Saturday, November 13, 2010

Daredevil Noir (comics)

Writer: Alexander Irvine
Artist: Tomm Coker
Collects: Daredevil Noir #1-4

This book kind of confuses me. Not in a sense that I couldn't understand the story. More in the sense that I can't understand why it exists.

I know, odd statement; why does any story exist? But seriously, this book didn't exactly feel too far removed from the norm for Daredevil. I admit I'm not a regular Daredevil reader. I've only read a couple scattered stories. I'm not overly familiar with noir either, aside from enjoying a couple classics. But what I have read of Daredevil already felt immersed in noir - or at least to my admittedly limited understanding of it - which kind of makes the choice to do a book like this an odd one. If the main book dabbles in the genre semi-regularly, why bother creating a standalone alternate continuity story based around it?

I guess one could say they just felt like hitting all their icons with this noir line; actually, now that I think on it, that's probably it.

Still, it makes for an odd read. What little noir I've read tends to have a nihilistic view of the world; and to some extent, that continues here. But in trying to suss out what's different, I couldn't really find anything. This book has Matt Murdock as a blind PI with partner Foggy Nelson and Matt moonlights as Daredevil. The typical dame shows up, Matt's drawn into her world, including a coming gang war and everything just goes to hell for him. But, you know, isn't that more or less what happens to Daredevil Classic? Seems like every five minutes you hear about one of his love interests overdosing and his life literally being broken down piece by piece. Maybe it just seems that way because I don't read the book much. Regardless, that's how it comes off. I guess the biggest difference with this book is that instead of being dredged in noir like the regular Daredevil, this is soaked in it before being sauteed in the proverbial noir juices.

Regardless of all that, it's quite competently written. It read about as I expected and I generally enjoyed it, so I suppose in some regards it's a success. The inner monologues can get a bit purple, but as I understand that's pretty much how noir is done and such is done well enough that I didn't feel like it was a distraction. I suppose I could fault it for being so much like what I expected that little it did was a surprise, but there's something to be said for getting what you want out of a book. Still, I'm not sure there's anything in this story that made it a completely worthwhile exercise.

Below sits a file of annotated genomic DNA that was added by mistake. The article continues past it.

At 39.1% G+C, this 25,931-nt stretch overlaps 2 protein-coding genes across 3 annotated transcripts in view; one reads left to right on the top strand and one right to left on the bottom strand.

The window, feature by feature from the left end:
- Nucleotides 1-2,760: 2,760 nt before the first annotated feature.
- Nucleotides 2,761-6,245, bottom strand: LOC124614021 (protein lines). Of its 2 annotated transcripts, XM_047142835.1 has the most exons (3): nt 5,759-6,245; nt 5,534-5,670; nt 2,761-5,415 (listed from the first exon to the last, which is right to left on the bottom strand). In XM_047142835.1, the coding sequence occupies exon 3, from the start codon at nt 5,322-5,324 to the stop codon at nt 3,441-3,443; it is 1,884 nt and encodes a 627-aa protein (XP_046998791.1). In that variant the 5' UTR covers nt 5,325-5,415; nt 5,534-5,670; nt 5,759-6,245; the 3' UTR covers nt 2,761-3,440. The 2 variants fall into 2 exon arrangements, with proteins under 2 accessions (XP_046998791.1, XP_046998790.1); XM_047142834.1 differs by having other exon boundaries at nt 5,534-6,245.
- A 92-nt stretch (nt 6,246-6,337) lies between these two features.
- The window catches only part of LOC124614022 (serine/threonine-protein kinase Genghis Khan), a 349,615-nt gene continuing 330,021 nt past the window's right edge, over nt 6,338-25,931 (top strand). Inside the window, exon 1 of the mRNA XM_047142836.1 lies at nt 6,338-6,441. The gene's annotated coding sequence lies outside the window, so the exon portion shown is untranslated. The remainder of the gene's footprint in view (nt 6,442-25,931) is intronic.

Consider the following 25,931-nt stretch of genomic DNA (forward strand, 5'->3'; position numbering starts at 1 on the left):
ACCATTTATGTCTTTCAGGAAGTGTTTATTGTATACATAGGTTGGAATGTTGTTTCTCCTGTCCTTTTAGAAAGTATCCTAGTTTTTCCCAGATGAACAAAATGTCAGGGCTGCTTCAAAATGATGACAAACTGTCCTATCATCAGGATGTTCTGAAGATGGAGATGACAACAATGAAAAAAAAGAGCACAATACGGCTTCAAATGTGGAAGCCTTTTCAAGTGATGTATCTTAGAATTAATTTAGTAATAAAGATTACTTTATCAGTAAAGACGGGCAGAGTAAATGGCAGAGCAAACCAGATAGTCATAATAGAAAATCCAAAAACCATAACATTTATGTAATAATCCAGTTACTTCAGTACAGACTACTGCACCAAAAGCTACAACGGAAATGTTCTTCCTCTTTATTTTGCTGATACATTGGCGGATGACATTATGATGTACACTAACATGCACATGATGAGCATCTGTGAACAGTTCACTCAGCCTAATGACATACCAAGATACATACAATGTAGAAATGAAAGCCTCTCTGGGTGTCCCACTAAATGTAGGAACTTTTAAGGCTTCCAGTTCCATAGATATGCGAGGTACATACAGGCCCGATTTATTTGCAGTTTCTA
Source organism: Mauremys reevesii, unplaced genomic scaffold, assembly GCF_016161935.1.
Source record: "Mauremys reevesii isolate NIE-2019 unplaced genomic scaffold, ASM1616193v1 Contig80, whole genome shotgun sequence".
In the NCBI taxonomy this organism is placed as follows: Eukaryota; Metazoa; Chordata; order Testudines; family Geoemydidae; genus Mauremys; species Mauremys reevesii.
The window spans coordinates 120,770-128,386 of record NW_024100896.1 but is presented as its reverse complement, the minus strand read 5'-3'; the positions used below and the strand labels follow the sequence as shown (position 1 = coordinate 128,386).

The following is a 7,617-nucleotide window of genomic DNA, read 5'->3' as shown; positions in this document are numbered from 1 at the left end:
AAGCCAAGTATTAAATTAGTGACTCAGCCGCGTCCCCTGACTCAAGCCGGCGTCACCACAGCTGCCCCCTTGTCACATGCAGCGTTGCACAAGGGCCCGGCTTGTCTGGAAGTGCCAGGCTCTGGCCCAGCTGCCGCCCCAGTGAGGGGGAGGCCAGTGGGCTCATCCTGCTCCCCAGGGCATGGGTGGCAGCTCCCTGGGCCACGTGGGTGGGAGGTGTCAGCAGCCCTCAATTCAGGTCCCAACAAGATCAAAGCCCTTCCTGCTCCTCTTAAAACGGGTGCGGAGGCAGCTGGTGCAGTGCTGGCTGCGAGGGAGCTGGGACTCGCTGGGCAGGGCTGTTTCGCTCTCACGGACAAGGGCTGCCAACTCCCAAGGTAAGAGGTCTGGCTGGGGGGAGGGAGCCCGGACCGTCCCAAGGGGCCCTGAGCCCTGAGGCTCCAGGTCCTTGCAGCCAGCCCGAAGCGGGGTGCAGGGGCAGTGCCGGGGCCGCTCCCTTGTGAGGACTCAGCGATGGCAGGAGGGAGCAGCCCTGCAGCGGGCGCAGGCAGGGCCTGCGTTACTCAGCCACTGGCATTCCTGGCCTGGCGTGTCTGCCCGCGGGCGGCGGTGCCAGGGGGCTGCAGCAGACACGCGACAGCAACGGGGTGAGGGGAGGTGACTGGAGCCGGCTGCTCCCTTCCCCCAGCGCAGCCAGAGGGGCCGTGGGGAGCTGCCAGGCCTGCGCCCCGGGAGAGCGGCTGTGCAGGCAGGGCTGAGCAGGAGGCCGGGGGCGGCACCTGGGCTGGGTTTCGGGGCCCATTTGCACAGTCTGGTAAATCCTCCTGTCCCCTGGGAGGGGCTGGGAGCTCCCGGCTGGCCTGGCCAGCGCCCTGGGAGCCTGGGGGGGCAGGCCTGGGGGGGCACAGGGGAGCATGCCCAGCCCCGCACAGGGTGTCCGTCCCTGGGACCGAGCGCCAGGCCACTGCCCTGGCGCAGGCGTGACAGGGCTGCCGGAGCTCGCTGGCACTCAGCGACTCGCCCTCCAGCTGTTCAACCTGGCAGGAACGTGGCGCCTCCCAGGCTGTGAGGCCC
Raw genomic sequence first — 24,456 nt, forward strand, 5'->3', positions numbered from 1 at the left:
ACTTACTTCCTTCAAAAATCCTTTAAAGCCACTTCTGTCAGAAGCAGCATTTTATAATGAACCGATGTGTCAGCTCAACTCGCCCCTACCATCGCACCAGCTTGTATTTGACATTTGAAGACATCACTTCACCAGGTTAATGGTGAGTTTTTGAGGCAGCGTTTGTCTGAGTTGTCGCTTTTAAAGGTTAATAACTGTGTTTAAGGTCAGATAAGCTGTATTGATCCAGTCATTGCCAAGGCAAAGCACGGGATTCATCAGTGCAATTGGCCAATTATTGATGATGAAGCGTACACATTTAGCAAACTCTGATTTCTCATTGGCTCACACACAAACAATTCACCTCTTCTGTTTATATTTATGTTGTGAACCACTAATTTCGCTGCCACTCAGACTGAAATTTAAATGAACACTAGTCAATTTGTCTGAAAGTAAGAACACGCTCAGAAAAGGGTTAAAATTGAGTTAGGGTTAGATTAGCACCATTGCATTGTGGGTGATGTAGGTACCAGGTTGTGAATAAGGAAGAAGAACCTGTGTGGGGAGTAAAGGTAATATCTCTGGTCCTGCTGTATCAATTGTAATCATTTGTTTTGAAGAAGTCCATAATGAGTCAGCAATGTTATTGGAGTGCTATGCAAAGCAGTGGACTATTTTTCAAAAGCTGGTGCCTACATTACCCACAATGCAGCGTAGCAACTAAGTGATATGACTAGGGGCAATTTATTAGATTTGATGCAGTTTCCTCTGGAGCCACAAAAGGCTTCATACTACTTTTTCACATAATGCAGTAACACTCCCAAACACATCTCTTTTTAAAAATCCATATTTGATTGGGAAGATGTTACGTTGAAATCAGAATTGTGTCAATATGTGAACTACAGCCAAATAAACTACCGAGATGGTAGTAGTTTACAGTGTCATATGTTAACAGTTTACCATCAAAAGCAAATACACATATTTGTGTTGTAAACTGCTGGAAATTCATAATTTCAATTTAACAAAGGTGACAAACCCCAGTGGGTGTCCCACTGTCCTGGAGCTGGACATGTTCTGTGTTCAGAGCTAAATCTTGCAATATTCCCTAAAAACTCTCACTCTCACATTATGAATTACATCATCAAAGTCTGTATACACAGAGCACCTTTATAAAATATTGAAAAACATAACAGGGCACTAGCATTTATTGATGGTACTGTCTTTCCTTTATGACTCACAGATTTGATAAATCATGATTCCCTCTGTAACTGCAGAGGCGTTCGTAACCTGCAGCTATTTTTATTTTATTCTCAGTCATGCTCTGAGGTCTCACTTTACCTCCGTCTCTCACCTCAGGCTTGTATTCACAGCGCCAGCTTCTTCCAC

The art looks great and fits the story perfectly, but it too has its problems. I understand that a noir story is supposed to be pretty dark - lots of shadows, muted colors and so on - but there are times where I think this book goes a bit overboard. There are a couple fight scenes that contained panels where I just flat out could not discern what was going on. Did the Bullseye killer just stab him with a piece of wood in the water? Does that character have Daredevil in a headlock? Why do the limbs seem kind of off in that panel? Why does this panel look more like they're having a dance-off than fighting? What the hell is coming out of that pipe? How did that building suddenly set on fire? And so on. It's really the fight scenes that are the problem. For the most part, the book has solid storytelling through art, but it seems that when a fight scene comes about the books very genre gets in the way. I guess if nothing else, it proves a noir comic can be a bit too shadowy.

The Score: 7 out of 10

When you get down to it, I'm still not sure this book justified its own existence. It was a fairly enjoyable read, however, so it's not a total waste. It's not something I'd jump to recommend, however. I guess it depends on how much noir you like on your Daredevil. For me, it didn't dissuade me from trying others from the Noir line, but... well, it doesn't exactly inspire me to go out of my way to read any more either.

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